Cline’s Leo, whose sub-plot with Jennie’s married friend Faye (Autumn McMurry) feels a little shoehorned in, brings a gruff humor and affection to his interactions with Deuel, but also sells the character’s more sincere moments. McMurry nails her character’s neuroses and gets off some nice bon mots, especially in the play’s second act, but her shenanigans with Leo (the two attempt, and fail, to have an affair) mostly feel like a distraction from the play’s main event. 

If I have a bone to pick with Jewel Box’s production, which makes the most of their small-ish space and has some nicely period costume pieces (credit to Beth Anne Galloway, Hauser, and the cast itself), it’s with something that may feel like a nitpick: the scene changes. While obviously constrained by the switches between the play’s dual locations (George’s nicely appointed Central Park West pad and Jennie’s more colorful Upper East Side apartment), the lengthy re-sets by the stage crew were an unfortunate drag on the play’s momentum and energy when coupled with the play’s already bloated run-time, though the era-appropriate music choices played during the blackouts were a thoughtful addition. Having seen the play on its opening night, one can hope that the changes will get speedier over its remaining run. 

It’s fashionable to sneer at Neil Simon these days, and even in his prime, he was never held in high esteem by most critics, despite (or probably because of) his commercial success, and his focus on comedy over tragedy. But there’s a good reason his plays remain a perpetual mainstay of smaller theaters: people still connect with them. Jewel Box’s production of Chapter Two finds the funny but doesn’t shy away from the play’s messier elements, striving to ground the sometimes-unanchored script in real emotion with some surprising success.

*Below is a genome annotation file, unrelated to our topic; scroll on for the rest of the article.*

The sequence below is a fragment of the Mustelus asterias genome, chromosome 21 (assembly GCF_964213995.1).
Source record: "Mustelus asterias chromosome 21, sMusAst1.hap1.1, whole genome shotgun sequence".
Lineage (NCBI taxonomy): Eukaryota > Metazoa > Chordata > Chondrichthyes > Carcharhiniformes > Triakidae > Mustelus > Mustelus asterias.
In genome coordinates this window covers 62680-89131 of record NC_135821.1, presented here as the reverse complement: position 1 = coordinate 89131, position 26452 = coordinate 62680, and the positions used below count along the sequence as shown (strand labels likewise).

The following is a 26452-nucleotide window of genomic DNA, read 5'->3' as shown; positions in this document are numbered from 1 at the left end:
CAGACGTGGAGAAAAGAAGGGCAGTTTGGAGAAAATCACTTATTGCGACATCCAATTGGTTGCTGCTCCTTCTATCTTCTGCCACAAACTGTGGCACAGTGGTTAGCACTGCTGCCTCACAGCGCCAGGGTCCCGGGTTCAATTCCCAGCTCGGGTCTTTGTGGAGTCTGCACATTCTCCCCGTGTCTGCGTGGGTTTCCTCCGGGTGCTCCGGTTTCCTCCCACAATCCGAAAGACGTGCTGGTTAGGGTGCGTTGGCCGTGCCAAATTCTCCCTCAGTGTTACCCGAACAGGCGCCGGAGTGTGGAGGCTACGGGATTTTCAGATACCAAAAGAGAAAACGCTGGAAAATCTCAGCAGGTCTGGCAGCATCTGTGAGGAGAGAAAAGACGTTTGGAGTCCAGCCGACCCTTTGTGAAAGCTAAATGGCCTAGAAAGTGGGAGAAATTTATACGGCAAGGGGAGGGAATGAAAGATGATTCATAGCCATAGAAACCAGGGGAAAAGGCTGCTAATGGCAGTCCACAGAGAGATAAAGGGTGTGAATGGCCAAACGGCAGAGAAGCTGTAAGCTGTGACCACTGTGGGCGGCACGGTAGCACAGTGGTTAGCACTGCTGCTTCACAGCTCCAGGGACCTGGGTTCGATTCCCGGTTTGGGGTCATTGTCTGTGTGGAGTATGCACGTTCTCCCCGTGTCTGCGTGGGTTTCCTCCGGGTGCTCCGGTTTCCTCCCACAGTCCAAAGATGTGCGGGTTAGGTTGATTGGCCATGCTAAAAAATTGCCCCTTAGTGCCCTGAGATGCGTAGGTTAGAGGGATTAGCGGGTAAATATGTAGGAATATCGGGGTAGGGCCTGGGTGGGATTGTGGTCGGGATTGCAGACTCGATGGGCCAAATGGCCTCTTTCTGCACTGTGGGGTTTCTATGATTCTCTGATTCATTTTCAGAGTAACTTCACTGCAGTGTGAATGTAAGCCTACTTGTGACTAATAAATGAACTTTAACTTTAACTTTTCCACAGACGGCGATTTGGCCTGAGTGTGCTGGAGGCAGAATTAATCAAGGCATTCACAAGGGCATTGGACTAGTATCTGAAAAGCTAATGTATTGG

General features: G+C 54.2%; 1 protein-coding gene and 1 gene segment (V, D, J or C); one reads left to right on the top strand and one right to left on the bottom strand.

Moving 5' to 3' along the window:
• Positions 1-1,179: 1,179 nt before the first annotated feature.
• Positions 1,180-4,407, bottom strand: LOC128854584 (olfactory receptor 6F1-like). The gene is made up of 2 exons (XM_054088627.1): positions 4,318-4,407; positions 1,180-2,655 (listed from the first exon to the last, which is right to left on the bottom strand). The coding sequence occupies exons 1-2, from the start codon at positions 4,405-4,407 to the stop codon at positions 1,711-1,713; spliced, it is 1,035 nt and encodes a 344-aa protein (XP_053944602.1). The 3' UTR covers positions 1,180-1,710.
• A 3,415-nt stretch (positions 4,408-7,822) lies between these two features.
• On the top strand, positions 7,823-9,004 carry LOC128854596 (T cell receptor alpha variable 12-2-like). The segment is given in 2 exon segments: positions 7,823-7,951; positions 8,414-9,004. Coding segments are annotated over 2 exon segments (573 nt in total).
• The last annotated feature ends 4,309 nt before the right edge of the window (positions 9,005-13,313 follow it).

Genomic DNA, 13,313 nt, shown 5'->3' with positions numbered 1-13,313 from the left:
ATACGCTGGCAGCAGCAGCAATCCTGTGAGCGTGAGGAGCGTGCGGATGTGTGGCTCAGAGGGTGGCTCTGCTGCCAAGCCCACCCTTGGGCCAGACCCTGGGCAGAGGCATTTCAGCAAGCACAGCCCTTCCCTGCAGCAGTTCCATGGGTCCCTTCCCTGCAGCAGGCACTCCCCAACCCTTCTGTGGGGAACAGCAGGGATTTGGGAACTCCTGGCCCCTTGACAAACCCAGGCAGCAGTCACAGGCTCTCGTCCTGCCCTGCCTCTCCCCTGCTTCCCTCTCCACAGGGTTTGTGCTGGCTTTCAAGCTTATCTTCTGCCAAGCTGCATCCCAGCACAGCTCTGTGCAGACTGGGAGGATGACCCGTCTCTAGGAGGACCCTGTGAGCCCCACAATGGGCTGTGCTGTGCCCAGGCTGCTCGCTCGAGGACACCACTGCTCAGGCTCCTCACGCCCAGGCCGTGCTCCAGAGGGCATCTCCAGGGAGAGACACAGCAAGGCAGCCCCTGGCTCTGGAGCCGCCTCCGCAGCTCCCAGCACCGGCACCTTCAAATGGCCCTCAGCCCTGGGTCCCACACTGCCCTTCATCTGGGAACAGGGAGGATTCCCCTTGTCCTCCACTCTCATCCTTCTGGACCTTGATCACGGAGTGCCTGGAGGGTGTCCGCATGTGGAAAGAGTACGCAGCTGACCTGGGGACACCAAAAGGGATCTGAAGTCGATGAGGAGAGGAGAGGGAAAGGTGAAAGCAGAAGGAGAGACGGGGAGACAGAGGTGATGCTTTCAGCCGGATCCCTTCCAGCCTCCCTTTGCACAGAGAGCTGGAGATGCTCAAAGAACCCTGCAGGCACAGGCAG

Chapter Two runs through 5/5 at the Jewel Box Theatre in Poulsbo. Tickets are $22, hereAccessibility notes: restrooms are gendered and multi-stall; theatre is wheelchair accessible (via alternate entrance on Jensen St.).

Run time: 3 hours 10 minutes, with intermission 

Jill Farrington Sweeney is a Texas ex-pat getting to know the Seattle-area arts scene, and is perpetually on the hunt for good Mexican food. Her writing has appeared on TheaterJones, Onstage NTX, and NWTheatre.